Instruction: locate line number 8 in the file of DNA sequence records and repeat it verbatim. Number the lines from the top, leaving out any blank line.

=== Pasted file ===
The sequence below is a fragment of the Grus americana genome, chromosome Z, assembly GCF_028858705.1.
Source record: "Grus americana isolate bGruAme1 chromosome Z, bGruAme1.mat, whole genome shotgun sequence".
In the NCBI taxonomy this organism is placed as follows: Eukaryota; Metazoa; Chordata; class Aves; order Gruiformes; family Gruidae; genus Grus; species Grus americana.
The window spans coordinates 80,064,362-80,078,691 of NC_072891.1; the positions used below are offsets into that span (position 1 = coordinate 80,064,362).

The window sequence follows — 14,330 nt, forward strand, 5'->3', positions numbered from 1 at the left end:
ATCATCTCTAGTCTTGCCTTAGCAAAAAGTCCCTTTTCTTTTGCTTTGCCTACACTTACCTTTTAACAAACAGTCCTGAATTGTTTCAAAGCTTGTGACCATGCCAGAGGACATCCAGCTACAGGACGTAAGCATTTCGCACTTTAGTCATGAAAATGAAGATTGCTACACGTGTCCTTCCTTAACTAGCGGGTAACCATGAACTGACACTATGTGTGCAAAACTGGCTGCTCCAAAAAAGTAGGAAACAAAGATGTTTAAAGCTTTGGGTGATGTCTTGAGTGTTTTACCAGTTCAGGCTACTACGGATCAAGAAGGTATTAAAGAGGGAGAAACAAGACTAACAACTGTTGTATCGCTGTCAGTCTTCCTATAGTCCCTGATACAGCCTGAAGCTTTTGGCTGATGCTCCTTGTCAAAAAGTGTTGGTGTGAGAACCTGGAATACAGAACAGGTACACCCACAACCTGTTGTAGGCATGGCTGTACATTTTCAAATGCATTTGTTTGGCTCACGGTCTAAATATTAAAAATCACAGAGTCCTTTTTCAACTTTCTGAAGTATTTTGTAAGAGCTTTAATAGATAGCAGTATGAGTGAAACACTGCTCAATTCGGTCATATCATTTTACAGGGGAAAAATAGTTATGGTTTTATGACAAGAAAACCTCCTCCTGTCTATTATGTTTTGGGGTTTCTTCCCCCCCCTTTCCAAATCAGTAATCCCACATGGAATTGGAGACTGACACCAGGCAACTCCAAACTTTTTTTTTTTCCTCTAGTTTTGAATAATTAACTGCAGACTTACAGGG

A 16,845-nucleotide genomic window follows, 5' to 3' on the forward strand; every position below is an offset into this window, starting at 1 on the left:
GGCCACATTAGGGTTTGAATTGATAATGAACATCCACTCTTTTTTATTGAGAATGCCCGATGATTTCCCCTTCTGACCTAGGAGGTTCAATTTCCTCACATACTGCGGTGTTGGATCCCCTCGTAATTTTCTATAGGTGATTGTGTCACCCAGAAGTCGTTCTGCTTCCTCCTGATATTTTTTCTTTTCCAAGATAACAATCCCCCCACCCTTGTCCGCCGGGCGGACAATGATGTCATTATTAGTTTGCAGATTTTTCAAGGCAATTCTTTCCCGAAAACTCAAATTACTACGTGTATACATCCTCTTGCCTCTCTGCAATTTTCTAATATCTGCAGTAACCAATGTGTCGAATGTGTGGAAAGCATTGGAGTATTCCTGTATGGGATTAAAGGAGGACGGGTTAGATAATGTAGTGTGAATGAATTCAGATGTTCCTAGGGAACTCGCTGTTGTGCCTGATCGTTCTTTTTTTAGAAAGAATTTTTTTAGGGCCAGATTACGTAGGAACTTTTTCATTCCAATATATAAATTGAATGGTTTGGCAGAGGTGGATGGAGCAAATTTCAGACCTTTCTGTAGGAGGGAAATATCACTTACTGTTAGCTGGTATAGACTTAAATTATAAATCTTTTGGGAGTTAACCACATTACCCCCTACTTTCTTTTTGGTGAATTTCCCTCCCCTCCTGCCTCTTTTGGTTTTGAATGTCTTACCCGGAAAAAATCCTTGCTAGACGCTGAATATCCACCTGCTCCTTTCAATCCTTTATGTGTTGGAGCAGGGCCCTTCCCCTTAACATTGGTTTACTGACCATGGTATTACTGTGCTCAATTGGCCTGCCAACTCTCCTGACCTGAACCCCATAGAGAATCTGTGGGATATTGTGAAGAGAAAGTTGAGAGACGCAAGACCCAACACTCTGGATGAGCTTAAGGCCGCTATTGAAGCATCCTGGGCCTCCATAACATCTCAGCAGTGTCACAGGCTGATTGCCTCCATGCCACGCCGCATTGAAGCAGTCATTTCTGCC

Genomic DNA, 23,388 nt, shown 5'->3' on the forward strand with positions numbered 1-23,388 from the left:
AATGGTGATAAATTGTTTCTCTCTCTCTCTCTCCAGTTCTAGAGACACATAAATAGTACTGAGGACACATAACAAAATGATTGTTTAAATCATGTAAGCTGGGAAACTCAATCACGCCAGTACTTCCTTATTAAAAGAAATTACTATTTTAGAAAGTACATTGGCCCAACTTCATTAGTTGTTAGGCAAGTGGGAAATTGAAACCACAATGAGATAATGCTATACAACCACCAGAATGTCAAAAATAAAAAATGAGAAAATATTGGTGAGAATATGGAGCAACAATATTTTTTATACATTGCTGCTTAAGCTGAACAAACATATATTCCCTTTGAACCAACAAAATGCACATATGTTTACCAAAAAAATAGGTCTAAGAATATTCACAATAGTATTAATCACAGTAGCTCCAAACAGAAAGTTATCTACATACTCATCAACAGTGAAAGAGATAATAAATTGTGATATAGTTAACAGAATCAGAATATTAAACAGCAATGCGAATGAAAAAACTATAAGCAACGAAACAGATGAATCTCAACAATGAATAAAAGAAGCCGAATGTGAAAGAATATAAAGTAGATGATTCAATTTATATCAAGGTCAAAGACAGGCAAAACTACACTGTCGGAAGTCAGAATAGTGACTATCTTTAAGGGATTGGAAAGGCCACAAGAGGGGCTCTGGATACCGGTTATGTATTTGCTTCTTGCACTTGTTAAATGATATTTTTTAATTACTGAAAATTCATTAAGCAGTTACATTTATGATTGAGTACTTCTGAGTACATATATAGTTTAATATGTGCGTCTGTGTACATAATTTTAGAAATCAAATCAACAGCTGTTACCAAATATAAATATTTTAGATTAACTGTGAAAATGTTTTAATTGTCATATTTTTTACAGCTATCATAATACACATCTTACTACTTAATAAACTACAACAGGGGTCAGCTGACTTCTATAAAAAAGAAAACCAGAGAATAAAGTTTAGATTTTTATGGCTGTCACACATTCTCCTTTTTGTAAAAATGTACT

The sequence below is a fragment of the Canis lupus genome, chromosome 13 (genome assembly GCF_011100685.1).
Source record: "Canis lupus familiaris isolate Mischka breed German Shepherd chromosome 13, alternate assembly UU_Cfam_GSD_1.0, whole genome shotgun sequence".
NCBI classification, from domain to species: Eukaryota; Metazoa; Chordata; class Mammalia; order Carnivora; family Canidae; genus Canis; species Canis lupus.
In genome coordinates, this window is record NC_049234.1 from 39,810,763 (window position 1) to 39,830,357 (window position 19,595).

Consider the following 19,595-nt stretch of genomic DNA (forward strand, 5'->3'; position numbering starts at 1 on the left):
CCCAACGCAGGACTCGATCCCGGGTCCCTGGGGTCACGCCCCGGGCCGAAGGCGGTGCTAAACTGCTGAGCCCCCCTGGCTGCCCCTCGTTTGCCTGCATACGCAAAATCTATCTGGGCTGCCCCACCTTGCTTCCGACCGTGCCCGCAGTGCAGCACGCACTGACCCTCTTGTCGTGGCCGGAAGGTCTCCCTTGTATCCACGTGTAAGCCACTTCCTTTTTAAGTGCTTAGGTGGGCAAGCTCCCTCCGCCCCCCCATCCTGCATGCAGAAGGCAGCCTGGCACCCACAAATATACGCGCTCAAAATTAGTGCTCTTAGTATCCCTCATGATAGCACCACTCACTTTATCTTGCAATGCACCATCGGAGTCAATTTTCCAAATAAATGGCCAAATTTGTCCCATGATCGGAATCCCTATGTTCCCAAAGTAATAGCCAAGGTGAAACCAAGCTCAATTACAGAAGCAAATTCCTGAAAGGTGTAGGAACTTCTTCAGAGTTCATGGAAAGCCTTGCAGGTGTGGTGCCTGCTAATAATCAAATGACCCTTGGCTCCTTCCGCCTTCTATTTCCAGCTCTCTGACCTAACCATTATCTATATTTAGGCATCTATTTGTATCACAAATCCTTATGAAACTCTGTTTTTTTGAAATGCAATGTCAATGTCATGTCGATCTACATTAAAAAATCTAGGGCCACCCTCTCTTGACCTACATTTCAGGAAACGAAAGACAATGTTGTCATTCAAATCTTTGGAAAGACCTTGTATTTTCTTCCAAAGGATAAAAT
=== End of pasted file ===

GGCCACATTAGGGTTTGAATTGATAATGAACATCCACTCTTTTTTATTGAGAATGCCCGATGATTTCCCCTTCTGACCTAGGAGGTTCAATTTCCTCACATACTGCGGTGTTGGATCCCCTCGTAATTTTCTATAGGTGATTGTGTCACCCAGAAGTCGTTCTGCTTCCTCCTGATATTTTTTCTTTTCCAAGATAACAATCCCCCCACCCTTGTCCGCCGGGCGGACAATGATGTCATTATTAGTTTGCAGATTTTTCAAGGCAATTCTTTCCCGAAAACTCAAATTACTACGTGTATACATCCTCTTGCCTCTCTGCAATTTTCTAATATCTGCAGTAACCAATGTGTCGAATGTGTGGAAAGCATTGGAGTATTCCTGTATGGGATTAAAGGAGGACGGGTTAGATAATGTAGTGTGAATGAATTCAGATGTTCCTAGGGAACTCGCTGTTGTGCCTGATCGTTCTTTTTTTAGAAAGAATTTTTTTAGGGCCAGATTACGTAGGAACTTTTTCATTCCAATATATAAATTGAATGGTTTGGCAGAGGTGGATGGAGCAAATTTCAGACCTTTCTGTAGGAGGGAAATATCACTTACTGTTAGCTGGTATAGACTTAAATTATAAATCTTTTGGGAGTTAACCACATTACCCCCTACTTTCTTTTTGGTGAATTTCCCTCCCCTCCTGCCTCTTTTGGTTTTGAATGTCTTACCCGGAAAAAATCCTTGCTAGACGCTGAATATCCACCTGCTCCTTTCAATCCTTTATGTGTTGGAGCAGGGCCCTTCCCCTTAACATTGGTTTACTGACCATGGTATTACTGTGCTCAATTGGCCTGCCAACTCTCCTGACCTGAACCCCATAGAGAATCTGTGGGATATTGTGAAGAGAAAGTTGAGAGACGCAAGACCCAACACTCTGGATGAGCTTAAGGCCGCTATTGAAGCATCCTGGGCCTCCATAACATCTCAGCAGTGTCACAGGCTGATTGCCTCCATGCCACGCCGCATTGAAGCAGTCATTTCTGCC